6. If you’re having trouble getting pregnant, there’s probably a problem with the woman’s anatomy.

When a fertility problem can be identified, estimates vary regarding how often it is related to male, female or a combination of factors. However, the man is responsible for at least part of the difficulty conceiving in up to 60% of cases (being solely responsible in 20% to 30% and contributing to a combined problem in another 20% to 30%). A problem solely with the female partner is said to account for about 35% to 40% of infertility cases and some small proportion cannot be traced to either partner.

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Why All The Myth?

Perhaps it’s because reproduction seems so mysterious in the first place that so much myth has built up around it; on the other hand, getting pregnant is fairly straightforward most of the time. Knowing a few of the basic biology facts regarding timing and proximity of sperm and egg are usually all that is necessary. For those who have difficulty conceiving, of course, it’s not simple at all — proof that what most couples take for granted is actually a remarkably complicated system. And there is a lot that we still do not understand.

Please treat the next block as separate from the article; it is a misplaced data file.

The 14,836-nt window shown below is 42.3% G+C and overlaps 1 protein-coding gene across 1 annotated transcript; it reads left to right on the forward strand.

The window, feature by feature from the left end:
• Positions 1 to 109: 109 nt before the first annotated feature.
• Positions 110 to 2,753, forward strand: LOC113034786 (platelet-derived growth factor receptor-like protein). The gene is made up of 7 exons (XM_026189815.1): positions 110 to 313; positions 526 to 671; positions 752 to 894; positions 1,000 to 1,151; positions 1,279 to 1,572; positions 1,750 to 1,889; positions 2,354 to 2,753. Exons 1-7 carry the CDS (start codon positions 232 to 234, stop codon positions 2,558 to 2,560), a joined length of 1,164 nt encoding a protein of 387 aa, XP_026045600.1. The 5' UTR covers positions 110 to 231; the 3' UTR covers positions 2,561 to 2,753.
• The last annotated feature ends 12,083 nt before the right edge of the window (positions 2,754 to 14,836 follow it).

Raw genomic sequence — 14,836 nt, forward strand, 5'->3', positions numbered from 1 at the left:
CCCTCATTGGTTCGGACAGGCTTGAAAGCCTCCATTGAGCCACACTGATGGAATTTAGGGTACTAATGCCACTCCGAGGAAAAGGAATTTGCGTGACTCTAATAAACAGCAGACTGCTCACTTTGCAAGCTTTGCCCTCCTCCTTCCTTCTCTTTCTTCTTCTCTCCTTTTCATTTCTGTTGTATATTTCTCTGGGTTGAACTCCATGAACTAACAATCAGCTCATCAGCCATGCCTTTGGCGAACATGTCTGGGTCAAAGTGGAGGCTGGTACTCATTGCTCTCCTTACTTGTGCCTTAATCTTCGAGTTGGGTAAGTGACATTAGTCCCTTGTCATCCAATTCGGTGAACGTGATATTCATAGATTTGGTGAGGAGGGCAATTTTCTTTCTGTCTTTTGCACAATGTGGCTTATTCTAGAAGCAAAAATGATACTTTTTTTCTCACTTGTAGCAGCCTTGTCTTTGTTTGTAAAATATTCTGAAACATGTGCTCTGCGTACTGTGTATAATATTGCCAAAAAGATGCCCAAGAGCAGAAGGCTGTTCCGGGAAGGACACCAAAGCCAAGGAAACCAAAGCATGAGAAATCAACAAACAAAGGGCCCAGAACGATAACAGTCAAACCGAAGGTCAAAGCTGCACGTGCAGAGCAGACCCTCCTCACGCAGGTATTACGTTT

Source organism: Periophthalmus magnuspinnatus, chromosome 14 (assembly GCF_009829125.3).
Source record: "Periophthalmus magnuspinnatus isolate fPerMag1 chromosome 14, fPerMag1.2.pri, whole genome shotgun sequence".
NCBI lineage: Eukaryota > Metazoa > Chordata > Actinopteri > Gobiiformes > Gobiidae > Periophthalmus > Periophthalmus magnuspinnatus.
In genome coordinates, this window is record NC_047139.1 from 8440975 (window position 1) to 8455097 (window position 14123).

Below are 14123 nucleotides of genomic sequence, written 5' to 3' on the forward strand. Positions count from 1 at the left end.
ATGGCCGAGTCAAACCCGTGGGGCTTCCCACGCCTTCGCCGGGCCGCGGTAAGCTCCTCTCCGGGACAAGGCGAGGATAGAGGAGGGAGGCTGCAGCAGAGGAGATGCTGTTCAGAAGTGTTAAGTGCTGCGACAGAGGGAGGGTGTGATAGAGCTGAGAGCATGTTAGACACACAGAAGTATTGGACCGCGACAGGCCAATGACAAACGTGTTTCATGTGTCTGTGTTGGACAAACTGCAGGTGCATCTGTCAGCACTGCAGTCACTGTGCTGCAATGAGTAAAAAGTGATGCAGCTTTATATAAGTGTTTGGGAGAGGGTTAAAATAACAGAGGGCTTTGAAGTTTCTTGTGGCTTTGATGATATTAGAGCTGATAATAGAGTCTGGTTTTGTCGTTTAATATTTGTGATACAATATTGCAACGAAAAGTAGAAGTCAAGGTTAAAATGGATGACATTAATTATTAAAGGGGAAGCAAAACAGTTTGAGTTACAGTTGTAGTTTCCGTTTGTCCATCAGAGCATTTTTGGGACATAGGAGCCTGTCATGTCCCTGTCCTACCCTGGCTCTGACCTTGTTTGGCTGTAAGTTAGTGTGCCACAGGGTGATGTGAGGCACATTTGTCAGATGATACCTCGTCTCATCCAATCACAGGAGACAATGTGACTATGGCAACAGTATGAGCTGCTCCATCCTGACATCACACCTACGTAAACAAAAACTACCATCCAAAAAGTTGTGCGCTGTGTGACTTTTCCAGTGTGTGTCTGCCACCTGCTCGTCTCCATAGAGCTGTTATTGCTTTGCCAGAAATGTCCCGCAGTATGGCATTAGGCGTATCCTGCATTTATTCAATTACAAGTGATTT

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The Bottom Line

If you are planning to start a family, congratulations and good luck! Do what you can to increase the chances of getting pregnant and having a healthy baby. But while it’s important to think ahead and look for advice from reliable sources, don’t believe everything you hear. Check out websites with reliable information about pregnancy even before you are pregnant. Or talk to your doctor to find other good sources of information. Talk with your health care professionals about any health concerns you have, past medical problems or medications that may be relevant, and whether there is any reason to wait before trying to conceive.

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Robert H. Shmerling, M.D. is associate physician at Beth Israel Deaconess Medical Center and associate professor at Harvard Medical School. He has been a practicing rheumatologist for over 20 years at Beth Israel Deaconess Medical Center. He is an active teacher in the Internal Medicine Residency Program, serving as the Robinson Firm Chief. He is also a teacher in the Rheumatology Fellowship Program.